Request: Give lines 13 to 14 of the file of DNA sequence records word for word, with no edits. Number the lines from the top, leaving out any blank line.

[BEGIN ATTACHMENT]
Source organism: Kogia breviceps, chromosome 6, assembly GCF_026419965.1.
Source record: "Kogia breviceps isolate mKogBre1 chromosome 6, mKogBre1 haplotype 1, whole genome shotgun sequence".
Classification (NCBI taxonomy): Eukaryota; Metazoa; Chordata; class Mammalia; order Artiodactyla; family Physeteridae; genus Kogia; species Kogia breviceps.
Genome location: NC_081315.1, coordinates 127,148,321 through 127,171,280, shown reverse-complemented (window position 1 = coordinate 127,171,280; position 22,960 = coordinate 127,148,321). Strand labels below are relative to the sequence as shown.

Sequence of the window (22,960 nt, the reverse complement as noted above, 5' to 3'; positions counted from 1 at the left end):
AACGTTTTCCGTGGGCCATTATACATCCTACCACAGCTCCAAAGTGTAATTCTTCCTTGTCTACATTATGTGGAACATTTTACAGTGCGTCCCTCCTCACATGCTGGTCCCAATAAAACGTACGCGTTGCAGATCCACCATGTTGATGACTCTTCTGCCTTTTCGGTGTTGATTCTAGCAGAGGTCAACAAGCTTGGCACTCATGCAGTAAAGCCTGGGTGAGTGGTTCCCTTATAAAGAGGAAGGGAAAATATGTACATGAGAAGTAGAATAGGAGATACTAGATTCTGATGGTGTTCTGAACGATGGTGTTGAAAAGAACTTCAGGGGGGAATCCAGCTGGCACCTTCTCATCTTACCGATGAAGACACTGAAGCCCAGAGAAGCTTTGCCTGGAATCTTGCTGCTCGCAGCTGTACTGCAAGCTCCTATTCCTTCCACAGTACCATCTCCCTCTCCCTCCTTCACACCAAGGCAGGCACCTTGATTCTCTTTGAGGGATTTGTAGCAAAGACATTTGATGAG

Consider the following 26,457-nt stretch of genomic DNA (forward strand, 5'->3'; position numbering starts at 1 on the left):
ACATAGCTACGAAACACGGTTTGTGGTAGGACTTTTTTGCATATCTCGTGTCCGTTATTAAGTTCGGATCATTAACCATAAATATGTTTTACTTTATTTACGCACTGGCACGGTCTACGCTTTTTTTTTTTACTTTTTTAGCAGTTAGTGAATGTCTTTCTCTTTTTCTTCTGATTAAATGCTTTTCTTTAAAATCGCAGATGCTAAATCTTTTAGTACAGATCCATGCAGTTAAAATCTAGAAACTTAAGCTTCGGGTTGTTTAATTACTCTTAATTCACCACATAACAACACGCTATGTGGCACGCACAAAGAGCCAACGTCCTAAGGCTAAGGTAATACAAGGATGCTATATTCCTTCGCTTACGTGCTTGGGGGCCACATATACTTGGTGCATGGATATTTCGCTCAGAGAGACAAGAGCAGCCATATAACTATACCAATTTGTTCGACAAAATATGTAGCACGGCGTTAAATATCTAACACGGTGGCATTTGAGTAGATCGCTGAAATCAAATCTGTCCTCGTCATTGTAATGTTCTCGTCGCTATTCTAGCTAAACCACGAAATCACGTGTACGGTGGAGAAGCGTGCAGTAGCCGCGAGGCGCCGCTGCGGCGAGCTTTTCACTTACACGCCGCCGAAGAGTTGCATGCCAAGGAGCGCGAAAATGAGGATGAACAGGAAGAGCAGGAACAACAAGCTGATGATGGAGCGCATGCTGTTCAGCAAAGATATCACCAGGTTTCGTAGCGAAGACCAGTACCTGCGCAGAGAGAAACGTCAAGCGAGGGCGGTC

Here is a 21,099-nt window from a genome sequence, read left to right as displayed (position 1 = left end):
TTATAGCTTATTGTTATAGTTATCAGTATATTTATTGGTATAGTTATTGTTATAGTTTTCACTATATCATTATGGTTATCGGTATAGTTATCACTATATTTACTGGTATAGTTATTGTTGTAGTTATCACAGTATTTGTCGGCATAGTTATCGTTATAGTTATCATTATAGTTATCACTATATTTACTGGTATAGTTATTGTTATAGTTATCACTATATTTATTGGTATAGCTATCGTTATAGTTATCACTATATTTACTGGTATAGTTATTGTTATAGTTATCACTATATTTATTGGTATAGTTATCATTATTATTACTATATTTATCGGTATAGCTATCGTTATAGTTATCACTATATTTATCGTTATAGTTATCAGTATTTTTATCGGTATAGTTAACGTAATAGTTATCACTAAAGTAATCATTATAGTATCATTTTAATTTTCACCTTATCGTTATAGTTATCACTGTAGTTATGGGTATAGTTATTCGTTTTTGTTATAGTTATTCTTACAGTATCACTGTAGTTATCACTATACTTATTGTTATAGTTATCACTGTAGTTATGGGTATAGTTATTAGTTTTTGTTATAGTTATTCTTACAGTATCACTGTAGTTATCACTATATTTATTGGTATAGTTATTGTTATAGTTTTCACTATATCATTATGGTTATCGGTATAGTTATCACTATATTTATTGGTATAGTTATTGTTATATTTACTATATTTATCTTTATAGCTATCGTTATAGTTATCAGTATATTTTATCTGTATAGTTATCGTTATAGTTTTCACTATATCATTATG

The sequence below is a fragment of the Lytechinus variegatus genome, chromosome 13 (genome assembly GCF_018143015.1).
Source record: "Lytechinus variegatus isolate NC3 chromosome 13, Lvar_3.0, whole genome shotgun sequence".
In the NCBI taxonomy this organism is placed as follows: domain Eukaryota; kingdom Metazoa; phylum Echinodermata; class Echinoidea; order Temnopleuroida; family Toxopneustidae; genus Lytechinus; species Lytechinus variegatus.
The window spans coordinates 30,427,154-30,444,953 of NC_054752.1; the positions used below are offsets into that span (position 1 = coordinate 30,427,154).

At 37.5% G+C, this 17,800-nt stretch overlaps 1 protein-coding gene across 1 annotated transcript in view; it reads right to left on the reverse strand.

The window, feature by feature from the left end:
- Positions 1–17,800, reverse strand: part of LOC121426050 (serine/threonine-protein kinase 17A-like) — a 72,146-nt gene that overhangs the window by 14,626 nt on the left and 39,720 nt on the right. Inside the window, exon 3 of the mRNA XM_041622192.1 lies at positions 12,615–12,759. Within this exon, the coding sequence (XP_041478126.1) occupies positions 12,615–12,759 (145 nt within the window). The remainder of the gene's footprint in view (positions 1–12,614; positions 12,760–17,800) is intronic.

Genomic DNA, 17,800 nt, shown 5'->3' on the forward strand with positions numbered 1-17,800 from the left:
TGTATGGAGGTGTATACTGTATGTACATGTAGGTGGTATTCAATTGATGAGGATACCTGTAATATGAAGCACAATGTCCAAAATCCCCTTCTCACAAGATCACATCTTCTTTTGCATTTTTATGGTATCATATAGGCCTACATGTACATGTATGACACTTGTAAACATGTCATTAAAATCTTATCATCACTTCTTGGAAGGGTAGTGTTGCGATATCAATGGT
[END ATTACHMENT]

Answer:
In the NCBI taxonomy this organism is placed as follows: domain Eukaryota; kingdom Metazoa; phylum Echinodermata; class Echinoidea; order Temnopleuroida; family Toxopneustidae; genus Lytechinus; species Lytechinus variegatus.
The window spans coordinates 30,427,154-30,444,953 of NC_054752.1; the positions used below are offsets into that span (position 1 = coordinate 30,427,154).